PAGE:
1. Promote a healthy environment. Your vagina and your vulva are extremely sensitive areas of your body. It’s important to create a healthy vulvovaginal environment to reduce the risk of vulvar irritation or bacterial infections. On the outside, Lewis recommends wearing undergarments that can breathe — like cotton! On the inside, Dr. Heather Jeffcoat, physical therapist and owner of Femina Physical Therapy, recommends drinking more water. “If your mouth feels dry, just imagine how your vagina feels!”
  2. Embrace your scent. According to Dr. Conti, “Vulvas and vaginas are not supposed to smell like fresh laundry or spring daisies. It does not need any chemicals, soaps, detergents, wipes, or fresheners to keep it clean.”  Bottom line? Your vagina has its own smell and the sooner you recognize and embrace yours, the easier it’ll be for you to notice if something is seriously off.
  3. Pay attention to discharge. According to the American College of Obstetricians and Gynecologists (ACOG), the vagina begins to produce discharge at puberty. "Normal" discharge is clear to white and doesn’t have a noticeable odor because it's mostly made up of water and contains microorganisms that keep your genitals clean and healthy (by removing dead cells from the lining of the vagina!). Your discharge changes throughout the menstrual cycle and can tell you a lot about the stage of the cycle you're in. Monitoring discharge like cervical mucus can even help you understand whether or not you're approaching ovulation.
  4. Listen to your body. If having sex without a condom makes your vulva itchy or raw or you see your vulva breaking out with bumps after sex with a condom, your body is trying to tell you that something is messing with its natural balance. The vulva comes with its own array of skin conditions as well as interior infections. Keep an eye on what’s typical for your body and what that means for your health.

Your vagina has a specific pH — and it likes it that way

Dr. Jen Gunter, OB-GYN and author of The Vagina Bible, says that a person with a vagina has a typical pH between 3.5-4.5 and that pH is the byproduct of the lactic acid that our lactobacilli bacteria produces.

Just like your vulva is unlike any other vulva, your vaginal pH is also specific to you. Your vaginal pH can shift during menstruation, illness, sexual arousal, and pregnancy.

Because the vagina is naturally acidic, any shift toward becoming basic can indicate vaginal infection. But this imbalance has nothing to do with you not keeping your “vagina acidic enough through proper cleaning,” says Dr. Conti. “The vaginal hygiene industry obsesses over vaginal pH, but the truth is, the only condition we ever test vaginal pH for is bacterial vaginosis (BV).”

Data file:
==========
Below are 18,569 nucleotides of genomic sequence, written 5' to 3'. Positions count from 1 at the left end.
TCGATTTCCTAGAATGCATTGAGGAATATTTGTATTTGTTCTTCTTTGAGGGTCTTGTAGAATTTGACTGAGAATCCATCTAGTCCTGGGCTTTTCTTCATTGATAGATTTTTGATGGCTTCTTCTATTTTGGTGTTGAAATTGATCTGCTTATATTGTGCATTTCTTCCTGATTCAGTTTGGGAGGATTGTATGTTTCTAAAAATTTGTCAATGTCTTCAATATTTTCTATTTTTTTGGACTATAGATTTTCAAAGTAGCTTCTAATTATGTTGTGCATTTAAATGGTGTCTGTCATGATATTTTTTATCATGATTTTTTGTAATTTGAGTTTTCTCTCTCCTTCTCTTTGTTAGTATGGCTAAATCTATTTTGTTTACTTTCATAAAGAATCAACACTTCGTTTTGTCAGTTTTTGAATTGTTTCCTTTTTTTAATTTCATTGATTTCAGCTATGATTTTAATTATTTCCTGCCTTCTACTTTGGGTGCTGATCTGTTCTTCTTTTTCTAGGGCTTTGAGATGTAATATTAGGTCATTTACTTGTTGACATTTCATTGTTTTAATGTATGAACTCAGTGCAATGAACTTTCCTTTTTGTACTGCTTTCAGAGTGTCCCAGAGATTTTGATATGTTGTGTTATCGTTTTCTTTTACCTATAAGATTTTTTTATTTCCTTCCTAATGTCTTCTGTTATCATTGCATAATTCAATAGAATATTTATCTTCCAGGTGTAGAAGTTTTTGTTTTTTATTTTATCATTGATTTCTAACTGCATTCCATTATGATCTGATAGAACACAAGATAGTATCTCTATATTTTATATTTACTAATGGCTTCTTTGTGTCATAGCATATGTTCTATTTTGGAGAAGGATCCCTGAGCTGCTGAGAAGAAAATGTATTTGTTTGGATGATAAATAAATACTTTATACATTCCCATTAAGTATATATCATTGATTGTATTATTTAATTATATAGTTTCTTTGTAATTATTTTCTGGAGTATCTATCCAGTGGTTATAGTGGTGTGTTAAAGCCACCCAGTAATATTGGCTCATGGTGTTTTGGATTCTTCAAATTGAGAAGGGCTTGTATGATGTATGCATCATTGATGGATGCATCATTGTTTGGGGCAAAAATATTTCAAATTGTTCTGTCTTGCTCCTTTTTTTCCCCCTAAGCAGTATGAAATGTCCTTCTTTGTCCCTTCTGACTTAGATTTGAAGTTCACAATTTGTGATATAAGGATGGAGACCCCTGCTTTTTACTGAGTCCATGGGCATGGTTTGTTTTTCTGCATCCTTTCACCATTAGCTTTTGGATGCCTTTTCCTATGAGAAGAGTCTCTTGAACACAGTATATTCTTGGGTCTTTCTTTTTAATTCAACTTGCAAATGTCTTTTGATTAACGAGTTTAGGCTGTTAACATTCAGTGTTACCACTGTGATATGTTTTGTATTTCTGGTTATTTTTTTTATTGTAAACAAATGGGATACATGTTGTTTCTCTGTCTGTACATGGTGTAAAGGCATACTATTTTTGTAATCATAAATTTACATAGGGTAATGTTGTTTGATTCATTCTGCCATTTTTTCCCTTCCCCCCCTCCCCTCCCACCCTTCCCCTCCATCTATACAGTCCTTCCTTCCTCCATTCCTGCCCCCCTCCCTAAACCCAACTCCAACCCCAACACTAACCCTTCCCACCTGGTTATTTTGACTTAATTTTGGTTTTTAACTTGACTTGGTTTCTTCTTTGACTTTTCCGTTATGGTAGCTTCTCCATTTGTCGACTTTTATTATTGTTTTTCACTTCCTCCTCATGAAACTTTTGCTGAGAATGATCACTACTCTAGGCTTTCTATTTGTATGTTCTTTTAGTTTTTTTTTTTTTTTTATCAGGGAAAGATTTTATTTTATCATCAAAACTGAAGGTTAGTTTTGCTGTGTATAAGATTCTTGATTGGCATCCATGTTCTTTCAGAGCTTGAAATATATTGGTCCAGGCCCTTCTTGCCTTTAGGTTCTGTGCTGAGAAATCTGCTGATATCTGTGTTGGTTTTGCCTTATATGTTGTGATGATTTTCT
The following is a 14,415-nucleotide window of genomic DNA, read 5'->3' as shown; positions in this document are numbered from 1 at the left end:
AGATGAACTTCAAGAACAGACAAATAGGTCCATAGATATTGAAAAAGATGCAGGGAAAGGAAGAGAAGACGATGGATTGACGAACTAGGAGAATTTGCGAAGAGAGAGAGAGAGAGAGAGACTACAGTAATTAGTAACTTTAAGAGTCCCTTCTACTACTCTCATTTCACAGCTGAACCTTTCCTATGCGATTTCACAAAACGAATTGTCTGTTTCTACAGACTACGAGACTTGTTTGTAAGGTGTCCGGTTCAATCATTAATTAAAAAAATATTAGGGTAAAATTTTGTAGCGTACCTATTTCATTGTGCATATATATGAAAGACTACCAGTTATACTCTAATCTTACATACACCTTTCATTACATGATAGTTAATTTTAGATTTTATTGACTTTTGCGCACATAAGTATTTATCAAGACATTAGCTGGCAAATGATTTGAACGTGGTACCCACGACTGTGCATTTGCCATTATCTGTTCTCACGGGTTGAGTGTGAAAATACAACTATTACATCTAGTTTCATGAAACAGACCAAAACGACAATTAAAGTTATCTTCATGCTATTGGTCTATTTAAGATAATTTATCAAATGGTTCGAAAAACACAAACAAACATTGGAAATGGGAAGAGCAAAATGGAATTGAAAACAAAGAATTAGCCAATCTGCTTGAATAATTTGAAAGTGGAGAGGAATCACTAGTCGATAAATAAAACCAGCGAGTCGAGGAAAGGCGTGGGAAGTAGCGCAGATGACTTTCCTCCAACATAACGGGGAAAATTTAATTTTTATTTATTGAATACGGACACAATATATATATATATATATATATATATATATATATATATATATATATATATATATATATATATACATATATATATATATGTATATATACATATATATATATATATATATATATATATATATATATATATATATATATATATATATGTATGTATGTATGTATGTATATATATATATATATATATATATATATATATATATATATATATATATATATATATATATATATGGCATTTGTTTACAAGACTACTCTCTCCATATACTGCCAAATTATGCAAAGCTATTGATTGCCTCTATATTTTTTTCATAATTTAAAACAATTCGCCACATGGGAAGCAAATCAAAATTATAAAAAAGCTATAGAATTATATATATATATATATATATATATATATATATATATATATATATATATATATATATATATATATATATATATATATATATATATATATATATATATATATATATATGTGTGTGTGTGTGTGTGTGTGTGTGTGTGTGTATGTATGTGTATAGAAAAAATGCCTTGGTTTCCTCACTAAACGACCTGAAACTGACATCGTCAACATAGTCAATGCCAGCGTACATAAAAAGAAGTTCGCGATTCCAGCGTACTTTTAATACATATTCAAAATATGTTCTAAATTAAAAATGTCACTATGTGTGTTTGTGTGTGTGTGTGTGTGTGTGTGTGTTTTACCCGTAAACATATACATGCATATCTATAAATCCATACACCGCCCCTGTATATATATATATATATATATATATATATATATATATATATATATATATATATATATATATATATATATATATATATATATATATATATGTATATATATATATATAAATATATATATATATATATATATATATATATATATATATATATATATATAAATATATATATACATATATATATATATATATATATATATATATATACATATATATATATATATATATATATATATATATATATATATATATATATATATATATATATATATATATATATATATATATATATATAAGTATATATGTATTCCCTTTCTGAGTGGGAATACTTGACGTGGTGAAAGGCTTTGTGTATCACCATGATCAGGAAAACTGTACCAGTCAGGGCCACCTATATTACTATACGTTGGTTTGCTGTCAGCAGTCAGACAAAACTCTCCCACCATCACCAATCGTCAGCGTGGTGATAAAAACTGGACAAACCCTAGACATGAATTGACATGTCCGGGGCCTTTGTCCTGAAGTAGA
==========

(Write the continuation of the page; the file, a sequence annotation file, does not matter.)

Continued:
That’s the vaginal infection that shows up sometimes when  there’s a shift in your vaginal microbiome, with its gray discharge and fishy odor. (We’ll cover the impact of BV a little later.)

What’s the deal with probiotics for vulvovaginal health?

A 2020 Microbial Cell study says we have many microbes living in our bodies; the two predominantly found in the vaginal area are candida and lactobacillus. Lactobacillus is a probiotic, a good bacteria that can also be found in your gut.

According to ACOG, estrogen in the body helps keep the “vaginal lining thick and supple and encourages the growth of lactobacilli.” It’s these bacteria that “make a substance that keeps the vagina slightly acidic.” The acidic nature of the vagina is what protects it from harmful microorganisms like candida, a fungal bacteria that causes yeast infections.

Despite the link between where lactobacillus is found (the gut and the vulvovaginal area), the science community has only recently begun exploring this connection with a new focus on finding a way to “restore the balance of vagina microflora” instead of modifying what’s inside. This is where probiotics come in — the use of them (mainly the lactobacillus family) to combat disease-causing bacteria. (Some probiotics with lactobacillus claim to promote both gut and vaginal health.)

There still isn’t enough research or evidence to show how and to what extent probiotic supplements definitively influence vulvar health. We’ll save a deep dive on this for a future article.

What issues can spring up from ignoring vulvovaginal health?